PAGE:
Please give a warm welcome to our next guest blogger, Dale Dougherty!
Dale is General Manager of the Maker Media, a division of O'Reilly Media. He is the founding editor and publisher of Make and Craft magazines, both of which focus on DIY projects, and the creator of Maker Faire, which showcases creative communities.
Dale has been instrumental in many of O'Reilly's most important efforts, working closely with Tim O'Reilly to establish O'Reilly as a leading technical publisher. An early Web pioneer, Dale was the developer and publisher of Global Network Navigator (GNN), the first commercial Web site launched in 1993 and sold to America Online in 1995. Dale was developer and publisher of Web Review, the online magazine for Web designers from 1995-1999, which was sold to CMP in 1999. He developed the Hacks Series of books in 2003, which includes the bestselling Google Hacks and Excel Hacks. He coined the term Web 2.0 as part of developing the Web 2.0 Conference.
In its fourth year, Make Magazine has a paid circulation of 110,000. It is the leader of a new DIY technology segment that includes hobbyists and enthusiasts and increasingly a growing number of teens. Craft, in its second year, has a circulation of 40,000, and combines traditional low-tech with new ideas and new technologies. Both are family-oriented publications.
Maker Faire in its third year has become the largest technology-oriented consumer event in America, a celebration of the DIY mindset and creativity. The most recent Maker Faire in the San Francisco Bay Area attracted 65,000 people over two days.
He lives and works in Sebastopol, California.
This gadget does exactly as promised: it looks like a thumbdrive (sort of) and fries the circuitry of any computer it’s plugged into. It’s made from camera flash parts, is charged with a standard AA battery, and delivers a 300V zap of DC destruction to the port for all your USB-murdering needs. Note that this […]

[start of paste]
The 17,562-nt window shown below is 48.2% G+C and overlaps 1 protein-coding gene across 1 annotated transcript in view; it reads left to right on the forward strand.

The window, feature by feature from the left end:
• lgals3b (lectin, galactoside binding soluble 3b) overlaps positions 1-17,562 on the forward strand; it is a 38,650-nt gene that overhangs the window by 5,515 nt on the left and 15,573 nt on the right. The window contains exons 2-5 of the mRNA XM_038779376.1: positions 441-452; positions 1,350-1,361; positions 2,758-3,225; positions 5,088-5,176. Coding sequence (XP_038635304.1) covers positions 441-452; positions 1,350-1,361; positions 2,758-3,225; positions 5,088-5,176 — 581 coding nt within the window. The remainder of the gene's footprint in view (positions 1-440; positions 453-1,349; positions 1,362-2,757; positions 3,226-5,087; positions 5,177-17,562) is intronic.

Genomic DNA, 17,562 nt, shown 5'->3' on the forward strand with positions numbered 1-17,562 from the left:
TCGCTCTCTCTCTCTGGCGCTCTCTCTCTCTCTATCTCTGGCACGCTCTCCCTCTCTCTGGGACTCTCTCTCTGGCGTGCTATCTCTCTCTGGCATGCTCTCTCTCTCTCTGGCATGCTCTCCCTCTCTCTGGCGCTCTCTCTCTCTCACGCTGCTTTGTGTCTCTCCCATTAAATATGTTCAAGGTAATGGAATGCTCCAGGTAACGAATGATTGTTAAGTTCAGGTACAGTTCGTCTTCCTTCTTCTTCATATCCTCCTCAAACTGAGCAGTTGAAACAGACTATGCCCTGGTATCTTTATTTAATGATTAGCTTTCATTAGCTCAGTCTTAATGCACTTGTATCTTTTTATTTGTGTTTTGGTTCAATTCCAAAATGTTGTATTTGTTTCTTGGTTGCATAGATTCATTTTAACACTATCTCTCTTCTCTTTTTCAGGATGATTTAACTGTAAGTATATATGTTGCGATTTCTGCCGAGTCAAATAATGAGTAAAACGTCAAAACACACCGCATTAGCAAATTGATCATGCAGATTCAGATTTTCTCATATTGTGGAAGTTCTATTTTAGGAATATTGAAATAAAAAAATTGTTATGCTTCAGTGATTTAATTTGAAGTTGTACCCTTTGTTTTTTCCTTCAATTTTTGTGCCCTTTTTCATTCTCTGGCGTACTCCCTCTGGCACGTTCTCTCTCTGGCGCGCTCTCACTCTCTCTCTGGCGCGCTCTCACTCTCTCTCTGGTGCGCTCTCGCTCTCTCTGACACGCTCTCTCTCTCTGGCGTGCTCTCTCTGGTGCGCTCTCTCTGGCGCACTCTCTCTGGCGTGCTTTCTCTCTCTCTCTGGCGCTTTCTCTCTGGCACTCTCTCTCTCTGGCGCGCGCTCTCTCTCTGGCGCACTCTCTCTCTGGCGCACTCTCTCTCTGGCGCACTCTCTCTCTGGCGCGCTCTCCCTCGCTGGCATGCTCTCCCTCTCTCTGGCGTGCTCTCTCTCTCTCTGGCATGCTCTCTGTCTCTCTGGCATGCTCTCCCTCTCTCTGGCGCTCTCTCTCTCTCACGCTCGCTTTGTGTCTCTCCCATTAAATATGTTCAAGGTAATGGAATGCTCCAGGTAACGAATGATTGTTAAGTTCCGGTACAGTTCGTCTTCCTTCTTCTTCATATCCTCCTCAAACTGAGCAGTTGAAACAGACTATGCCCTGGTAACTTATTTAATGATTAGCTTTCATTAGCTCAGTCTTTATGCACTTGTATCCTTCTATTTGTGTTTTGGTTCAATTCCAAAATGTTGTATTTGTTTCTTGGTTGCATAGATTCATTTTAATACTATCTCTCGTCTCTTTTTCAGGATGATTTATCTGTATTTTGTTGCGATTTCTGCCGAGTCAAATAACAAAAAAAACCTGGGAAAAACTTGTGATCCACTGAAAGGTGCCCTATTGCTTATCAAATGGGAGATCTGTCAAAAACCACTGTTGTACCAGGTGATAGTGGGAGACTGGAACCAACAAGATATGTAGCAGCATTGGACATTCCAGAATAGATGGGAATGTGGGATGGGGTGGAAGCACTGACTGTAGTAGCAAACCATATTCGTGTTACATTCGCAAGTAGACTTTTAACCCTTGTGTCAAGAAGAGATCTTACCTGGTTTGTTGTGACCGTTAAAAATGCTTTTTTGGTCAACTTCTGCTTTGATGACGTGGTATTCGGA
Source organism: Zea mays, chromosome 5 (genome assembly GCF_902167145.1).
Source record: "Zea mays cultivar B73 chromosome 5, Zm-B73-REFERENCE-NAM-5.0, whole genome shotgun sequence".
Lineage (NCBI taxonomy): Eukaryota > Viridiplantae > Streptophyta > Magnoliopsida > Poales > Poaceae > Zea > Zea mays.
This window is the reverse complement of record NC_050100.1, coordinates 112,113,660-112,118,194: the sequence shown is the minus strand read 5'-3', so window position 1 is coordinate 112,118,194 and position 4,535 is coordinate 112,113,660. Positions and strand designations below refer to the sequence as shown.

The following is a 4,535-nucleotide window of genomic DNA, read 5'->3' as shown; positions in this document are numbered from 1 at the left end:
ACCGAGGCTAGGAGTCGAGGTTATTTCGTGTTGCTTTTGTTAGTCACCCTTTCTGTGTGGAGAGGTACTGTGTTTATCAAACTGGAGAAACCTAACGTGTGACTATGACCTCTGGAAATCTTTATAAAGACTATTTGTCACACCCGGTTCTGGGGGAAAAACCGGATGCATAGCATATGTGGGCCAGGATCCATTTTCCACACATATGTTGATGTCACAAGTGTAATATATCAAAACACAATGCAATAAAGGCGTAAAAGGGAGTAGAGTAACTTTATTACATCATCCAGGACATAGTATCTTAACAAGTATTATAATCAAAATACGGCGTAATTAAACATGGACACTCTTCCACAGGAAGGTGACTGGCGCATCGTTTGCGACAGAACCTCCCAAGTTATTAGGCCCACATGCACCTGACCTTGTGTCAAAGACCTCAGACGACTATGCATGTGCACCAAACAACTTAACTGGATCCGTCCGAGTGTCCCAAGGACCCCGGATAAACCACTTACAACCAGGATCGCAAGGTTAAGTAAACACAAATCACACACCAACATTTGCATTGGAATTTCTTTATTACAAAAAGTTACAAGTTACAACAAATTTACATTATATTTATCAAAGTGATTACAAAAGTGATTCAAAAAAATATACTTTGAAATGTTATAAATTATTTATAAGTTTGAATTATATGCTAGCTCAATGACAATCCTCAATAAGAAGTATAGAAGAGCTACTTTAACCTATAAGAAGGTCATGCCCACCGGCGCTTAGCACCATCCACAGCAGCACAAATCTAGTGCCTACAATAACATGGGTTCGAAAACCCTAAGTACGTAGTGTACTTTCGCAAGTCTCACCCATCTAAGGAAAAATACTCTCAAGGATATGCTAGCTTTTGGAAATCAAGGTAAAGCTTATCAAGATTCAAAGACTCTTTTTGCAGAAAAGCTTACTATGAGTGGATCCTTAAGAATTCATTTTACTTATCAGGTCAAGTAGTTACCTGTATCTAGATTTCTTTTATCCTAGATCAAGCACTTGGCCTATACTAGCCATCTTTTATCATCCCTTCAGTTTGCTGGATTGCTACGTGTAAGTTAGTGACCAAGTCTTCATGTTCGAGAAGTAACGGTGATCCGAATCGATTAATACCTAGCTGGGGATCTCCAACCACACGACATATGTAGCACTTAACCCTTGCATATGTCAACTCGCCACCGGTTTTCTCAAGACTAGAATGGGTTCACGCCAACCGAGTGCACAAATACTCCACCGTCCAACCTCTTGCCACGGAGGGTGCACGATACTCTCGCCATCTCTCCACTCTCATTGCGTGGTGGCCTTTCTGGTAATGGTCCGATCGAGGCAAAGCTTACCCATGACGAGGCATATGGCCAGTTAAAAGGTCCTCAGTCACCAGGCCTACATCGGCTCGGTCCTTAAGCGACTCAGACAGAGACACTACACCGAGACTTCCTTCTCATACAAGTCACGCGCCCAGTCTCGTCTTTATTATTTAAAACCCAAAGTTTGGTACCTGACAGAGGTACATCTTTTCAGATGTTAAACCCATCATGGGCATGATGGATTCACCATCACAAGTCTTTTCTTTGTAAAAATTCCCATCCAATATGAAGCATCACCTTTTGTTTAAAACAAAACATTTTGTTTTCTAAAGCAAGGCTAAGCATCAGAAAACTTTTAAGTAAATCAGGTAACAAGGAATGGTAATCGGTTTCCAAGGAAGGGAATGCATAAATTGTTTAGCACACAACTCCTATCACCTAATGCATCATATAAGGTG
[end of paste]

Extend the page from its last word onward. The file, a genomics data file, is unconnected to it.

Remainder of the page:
The Cobham catalog, exposed by The Intercept, features countless pages of surveillance gadgets sold to U.S. police to spy on American citizens: tiny black boxes with a big interest in you. In the creepily bland feature lists and nerdy product names is a whisper of a dark future; perhaps darker than anyone can imagine.
This image depicts the most commonly-found stylesheet colors on the web’s top sites—Paul Hebert did an amazing amount of analysis and this is just one of the intriguing visualizations he came up with. Most of these are obvious staples, especially HTML red and blue, though it’s interesting how far the blue “cluster” is from the […]
Loot Crate is a totally different kind of subscription service that mails subscribers monthly boxes filled with curated geek, pop culture, and gamer paraphernalia. Its cult following awaits a box every month filled with everything from bobble heads to T-shirts to special edition collectibles. But nothing gets Loot Crate fans as excited as the limited […]
The ARMOR-X Mini Flexible Phone Tripod is a smartphone tripod that is designed with flexible legs to rest on virtually any type of surface. Other tripods have proved useless unless I conveniently have a flat surface in front of me, which is why this particular tripod was appealing enough to try out. The ARMOR-X is compact and easy […]
You don’t need to get an advanced degree and take out massive loans to become a coder. This bundle of 10 courses was designed to teach anyone to code at home for less than it costs to go out for dinner. I was particularly impressed with this new 2017 bundle because it includes courses on […]